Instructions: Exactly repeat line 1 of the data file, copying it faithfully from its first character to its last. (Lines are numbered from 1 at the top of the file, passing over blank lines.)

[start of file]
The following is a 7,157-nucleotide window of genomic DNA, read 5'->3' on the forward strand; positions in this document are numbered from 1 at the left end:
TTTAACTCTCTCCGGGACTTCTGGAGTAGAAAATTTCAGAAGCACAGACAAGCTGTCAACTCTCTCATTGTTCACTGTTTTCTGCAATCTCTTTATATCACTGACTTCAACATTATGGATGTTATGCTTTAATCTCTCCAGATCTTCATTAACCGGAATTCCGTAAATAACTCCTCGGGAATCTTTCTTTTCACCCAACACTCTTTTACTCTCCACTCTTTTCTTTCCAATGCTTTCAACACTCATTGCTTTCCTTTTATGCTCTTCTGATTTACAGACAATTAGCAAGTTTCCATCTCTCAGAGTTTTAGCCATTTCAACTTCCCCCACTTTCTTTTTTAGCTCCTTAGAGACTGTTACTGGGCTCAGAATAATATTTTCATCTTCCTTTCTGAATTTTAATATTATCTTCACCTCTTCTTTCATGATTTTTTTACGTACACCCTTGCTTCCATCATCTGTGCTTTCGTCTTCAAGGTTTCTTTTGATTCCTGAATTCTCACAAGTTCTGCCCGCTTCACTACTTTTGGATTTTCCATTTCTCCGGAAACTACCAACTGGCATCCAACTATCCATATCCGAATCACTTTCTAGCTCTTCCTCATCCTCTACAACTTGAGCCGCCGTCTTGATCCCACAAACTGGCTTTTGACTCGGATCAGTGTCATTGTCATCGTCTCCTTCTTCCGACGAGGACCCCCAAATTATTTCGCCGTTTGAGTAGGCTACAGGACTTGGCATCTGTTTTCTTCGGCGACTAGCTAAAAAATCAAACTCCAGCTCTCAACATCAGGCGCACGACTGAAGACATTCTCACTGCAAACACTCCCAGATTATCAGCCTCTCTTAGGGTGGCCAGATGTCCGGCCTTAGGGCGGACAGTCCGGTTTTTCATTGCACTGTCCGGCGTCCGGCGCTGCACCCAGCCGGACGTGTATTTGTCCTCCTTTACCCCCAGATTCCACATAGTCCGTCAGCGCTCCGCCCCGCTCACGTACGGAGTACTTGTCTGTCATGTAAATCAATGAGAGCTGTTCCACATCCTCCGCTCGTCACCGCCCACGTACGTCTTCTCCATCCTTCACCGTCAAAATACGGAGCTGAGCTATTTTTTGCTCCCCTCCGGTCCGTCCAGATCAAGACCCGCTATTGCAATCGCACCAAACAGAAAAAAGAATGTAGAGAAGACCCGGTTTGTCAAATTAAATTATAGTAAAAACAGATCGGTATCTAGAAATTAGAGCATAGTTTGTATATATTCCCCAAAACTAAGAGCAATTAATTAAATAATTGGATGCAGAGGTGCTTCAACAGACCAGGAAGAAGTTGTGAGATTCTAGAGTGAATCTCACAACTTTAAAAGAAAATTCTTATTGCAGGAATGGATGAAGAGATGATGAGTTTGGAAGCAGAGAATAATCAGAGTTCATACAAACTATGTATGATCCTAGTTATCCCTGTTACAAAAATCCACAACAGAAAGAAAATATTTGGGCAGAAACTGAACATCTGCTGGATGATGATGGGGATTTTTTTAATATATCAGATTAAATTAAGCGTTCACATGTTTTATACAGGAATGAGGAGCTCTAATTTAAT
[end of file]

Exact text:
The following is a 7,157-nucleotide window of genomic DNA, read 5'->3' on the forward strand; positions in this document are numbered from 1 at the left end: